[Editor: This article, about a possible wrongful conviction for murder, was published in The Bulletin (Sydney, NSW), 28 March 1903.]
“Scribo” on a forgotten murder:
Reported for a Melbourne daily at Castlemaine in ’66 the trial of David Young, the alleged Daylesford murderer. Arrived at the conclusion that the Crown had faded to prove its case; also, the Judge (Barry) summed up in favor of the accused. So I was greatly surprised when the verdict of guilty was returned.
The counsel assigned to the prisoner by the Crown was a decrepit old country barrister, whose services were of no value against the Crown Prosecutors, C. A. Smyth and B. C. Aspinall. A smart man would have made mince-meat of the Crown case.
I determined to write a letter to one of the morning papers, showing the weakness of the case against Young, but the day after I got back to Melbourne both Argus and Age came out with strong articles demanding the execution of the condemned, and being a mere youngster at the time, I thought it useless to face such odds.
The murdered woman was the wife of a miner, and she was killed while alone in a tent, her husband being at work on the night shift. There was a feeling that someone ought to be hanged for the protection of persons so situated on the goldfields.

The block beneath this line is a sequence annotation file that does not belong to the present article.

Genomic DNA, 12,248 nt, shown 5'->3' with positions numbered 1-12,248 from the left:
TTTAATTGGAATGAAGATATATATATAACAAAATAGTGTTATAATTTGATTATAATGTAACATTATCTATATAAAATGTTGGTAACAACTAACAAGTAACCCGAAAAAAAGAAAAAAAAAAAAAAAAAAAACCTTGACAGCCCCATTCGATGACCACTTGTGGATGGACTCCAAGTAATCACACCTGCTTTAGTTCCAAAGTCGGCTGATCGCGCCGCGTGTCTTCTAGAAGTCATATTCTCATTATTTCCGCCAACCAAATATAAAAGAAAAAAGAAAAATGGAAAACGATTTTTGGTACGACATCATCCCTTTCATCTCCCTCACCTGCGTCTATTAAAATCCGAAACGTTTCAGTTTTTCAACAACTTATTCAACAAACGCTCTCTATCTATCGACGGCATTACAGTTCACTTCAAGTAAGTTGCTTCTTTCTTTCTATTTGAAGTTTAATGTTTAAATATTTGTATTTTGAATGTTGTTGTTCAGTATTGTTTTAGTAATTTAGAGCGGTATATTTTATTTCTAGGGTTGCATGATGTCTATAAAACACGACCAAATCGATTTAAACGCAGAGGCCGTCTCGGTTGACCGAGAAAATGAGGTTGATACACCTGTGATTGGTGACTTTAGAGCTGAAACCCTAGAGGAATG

Detective Berliner quarrelled with his superiors over this case, and left the force, having asserted that the late Detective Williams placed Young’s pipe on the safe in the murdered woman’s tent. Certainly, the pipe was not found there on the occasion of the first search.
Young admitted on the scaffold that he was a bad lot, but solemnly protested his innocence of the crime for which he suffered. Some years after the execution it was rumored that an Italian, a former lover of the woman, had confessed the murder on his death bed. There were also other rumors afloat for a long time. The truth of the matter will probably never be known now.
The Bulletin (Sydney, NSW), 28 March 1903, p. 35 (column 4)
Crown = the governing power of a land operating under a constitutional monarchy, which is said to govern on behalf of the Crown (i.e. on behalf of the ruling monarch); may refer to the government or elements acting on the behalf of government (e.g. a legal prosecuting service operating in the name of “the Crown”); monarchical, regal, or imperial power
daily = daily newspaper
[Editor: The original text has been separated into paragraphs.]